Samsung sees strong growth at auto electronics unit


LISBON (Reuters) – Samsung Electronics expects strong growth at its audio and auto electronics unit Harman, which has put the company “firmly in the picture of the automotive industry” as it eyes the autonomous car market, its chief strategy officer said.

FILE PHOTO: The logo of Samsung Electronics is seen at its office building in Seoul, South Korea, March 23, 2018. REUTERS/Kim Hong-Ji/File Photo

Samsung, the world’s largest semiconductor manufacturer, bought Harman last year for $8 billion.

“Now it’s almost 20 months, still not two years (since the purchase), but I would say the honeymoon is over. Now we are in a business,” Young Sohn, Samsung’s Silicon Valley-based president and chief strategy officer, told Reuters on Tuesday during the Web Summit conference in Lisbon.

Harman, known for its audio speakers, has a large automotive business encompassing navigation services, on-board entertainment systems and vehicle networks.

“The company (Harman) made its numbers, in terms of revenue growth and profit. And we continue to expect double-digit growth, which I think is really good. It firmly puts Samsung in the picture of the automotive industry,” he said.

He added “we are always interested in partnerships, investment, acquisitions.”

As autonomous car technology develops, Sohn said Samsung was working with automobile companies on development of 5G networks, needed for autonomous driving.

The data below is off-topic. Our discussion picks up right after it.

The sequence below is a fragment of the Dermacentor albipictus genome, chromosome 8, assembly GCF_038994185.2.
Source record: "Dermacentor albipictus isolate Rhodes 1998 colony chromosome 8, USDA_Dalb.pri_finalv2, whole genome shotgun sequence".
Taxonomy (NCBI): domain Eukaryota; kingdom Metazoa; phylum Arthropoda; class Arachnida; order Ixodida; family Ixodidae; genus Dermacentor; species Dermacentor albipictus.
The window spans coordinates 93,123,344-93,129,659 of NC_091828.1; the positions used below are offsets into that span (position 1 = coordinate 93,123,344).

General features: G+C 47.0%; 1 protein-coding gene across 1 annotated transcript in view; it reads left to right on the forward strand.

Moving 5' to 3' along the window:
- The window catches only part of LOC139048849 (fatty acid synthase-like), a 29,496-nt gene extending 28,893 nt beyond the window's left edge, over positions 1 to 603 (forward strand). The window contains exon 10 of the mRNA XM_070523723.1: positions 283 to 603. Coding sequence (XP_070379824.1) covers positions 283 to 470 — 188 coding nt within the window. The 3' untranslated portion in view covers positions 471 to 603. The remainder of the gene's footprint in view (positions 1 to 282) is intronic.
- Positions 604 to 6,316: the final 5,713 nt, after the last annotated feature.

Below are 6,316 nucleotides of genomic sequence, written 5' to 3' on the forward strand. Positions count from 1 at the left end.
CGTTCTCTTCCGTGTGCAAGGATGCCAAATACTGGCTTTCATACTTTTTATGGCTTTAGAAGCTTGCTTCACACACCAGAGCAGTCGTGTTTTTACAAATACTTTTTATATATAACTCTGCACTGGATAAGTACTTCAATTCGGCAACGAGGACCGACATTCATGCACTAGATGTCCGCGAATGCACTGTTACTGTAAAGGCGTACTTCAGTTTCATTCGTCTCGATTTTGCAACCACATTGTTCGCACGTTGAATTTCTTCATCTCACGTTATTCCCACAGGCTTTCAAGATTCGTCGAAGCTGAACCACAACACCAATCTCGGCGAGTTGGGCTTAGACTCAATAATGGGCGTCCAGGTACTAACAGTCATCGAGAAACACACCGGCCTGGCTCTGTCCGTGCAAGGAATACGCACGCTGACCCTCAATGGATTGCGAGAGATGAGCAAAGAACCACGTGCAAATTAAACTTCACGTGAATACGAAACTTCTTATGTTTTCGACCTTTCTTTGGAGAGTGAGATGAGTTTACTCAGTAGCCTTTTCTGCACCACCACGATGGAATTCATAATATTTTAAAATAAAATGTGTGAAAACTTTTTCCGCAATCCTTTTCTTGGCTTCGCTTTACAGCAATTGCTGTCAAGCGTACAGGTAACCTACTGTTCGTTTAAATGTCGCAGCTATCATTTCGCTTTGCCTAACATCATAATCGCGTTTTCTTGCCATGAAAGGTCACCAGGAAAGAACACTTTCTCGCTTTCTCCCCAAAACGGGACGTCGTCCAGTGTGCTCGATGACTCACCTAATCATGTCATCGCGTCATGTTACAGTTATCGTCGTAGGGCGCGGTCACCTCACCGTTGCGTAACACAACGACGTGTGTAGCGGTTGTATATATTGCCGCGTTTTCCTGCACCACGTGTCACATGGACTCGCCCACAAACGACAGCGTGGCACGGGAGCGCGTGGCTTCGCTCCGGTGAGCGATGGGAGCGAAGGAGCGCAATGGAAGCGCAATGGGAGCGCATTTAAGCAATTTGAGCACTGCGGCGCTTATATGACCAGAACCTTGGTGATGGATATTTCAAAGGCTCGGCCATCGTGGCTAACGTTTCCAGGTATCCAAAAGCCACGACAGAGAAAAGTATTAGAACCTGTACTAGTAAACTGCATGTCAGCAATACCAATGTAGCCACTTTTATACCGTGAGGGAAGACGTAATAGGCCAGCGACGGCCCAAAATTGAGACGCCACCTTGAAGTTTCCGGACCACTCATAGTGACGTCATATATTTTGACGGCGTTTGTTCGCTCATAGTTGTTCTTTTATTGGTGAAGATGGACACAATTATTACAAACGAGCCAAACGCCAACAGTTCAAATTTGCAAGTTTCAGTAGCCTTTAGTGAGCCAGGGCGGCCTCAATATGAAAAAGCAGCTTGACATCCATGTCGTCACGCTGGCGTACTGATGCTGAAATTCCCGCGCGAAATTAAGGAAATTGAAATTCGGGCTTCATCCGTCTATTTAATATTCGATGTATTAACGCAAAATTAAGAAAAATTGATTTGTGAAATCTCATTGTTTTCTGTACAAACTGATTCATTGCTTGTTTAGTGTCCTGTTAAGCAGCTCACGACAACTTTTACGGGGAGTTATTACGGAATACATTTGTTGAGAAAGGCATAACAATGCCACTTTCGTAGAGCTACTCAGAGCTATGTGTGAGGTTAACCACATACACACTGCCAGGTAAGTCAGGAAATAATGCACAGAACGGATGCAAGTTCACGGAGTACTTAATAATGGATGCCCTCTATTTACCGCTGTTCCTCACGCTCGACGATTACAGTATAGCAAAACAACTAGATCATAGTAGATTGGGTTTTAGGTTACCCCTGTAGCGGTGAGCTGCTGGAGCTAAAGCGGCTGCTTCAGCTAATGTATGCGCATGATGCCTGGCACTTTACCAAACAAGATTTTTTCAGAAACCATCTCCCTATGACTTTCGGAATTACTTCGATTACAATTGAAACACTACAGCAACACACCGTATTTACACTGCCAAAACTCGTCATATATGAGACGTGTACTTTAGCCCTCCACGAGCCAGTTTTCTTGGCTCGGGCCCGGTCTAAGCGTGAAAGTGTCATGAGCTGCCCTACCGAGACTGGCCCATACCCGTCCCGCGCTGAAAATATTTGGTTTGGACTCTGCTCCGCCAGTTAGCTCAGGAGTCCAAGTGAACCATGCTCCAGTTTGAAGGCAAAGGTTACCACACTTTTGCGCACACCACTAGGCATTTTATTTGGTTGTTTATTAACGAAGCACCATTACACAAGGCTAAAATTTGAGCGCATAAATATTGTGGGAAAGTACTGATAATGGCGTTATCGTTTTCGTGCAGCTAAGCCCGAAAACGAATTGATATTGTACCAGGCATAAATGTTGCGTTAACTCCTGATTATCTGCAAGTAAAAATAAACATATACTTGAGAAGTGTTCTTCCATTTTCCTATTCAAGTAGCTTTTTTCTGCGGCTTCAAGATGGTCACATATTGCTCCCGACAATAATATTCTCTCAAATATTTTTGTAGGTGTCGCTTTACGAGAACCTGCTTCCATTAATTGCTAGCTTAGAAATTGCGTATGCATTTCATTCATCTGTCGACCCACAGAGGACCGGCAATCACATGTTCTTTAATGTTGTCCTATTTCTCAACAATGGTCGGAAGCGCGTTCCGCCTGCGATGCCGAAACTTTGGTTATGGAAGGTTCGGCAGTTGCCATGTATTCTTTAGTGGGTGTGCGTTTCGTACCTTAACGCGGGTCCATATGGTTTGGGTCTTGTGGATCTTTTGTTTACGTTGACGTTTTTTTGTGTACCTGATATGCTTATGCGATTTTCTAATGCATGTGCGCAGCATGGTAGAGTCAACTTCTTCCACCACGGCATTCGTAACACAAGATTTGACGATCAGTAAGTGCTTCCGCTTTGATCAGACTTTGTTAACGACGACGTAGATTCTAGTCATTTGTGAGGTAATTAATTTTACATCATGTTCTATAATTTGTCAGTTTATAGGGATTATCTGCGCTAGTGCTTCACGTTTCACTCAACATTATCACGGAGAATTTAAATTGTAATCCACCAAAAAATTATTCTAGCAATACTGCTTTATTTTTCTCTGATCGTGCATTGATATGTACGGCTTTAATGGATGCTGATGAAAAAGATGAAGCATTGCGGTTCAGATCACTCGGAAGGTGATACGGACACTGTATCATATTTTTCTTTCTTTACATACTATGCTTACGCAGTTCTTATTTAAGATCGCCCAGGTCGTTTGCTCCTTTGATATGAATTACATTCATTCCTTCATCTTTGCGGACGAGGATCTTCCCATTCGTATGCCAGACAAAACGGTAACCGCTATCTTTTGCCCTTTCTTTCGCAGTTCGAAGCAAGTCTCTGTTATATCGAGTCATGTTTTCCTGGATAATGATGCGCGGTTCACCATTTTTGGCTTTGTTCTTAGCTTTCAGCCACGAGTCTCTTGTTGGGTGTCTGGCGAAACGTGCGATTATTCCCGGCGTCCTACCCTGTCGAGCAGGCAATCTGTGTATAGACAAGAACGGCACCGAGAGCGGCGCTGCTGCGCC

“The question is, can they do it alone?” Sohn asked about car companies’ ability to develop all the technology needed.

“They (car companies) have to navigate things like: should they adopt Android, or not? What do they do with their data? Do they give it to Google? These are new problems they haven’t seen before,” he said.

He cautioned that full autonomous driving is still a while away, although on a limited scale, it could happen “very soon” in some parts of China.

Asked about a drop of 27 percent in Samsung’s capital expenditure this year, Sohn said that reflected a calmer cycle in the flash memory market and not other areas of spending.

“So you will continue to see us invest, continue to spend, but right now the memory cycle is such that there is a bit of oversupply of NAND (memory) so we decided to slow down.”

He said last year Samsung spent $46 billion, including on R&D. “If you look at any other company in IT, we spend more money than anybody,” he said.

Taking part in Europe’s biggest tech conference, Sohn predicted that artificial intelligence will “disrupt everything as we know it, from publishing, all the way to travel … and the way we serve our food,” adding though that he was optimistic about AI and that it will create more jobs.

Reporting By Axel Bugge, editing by Andrei Khalip and David Evans

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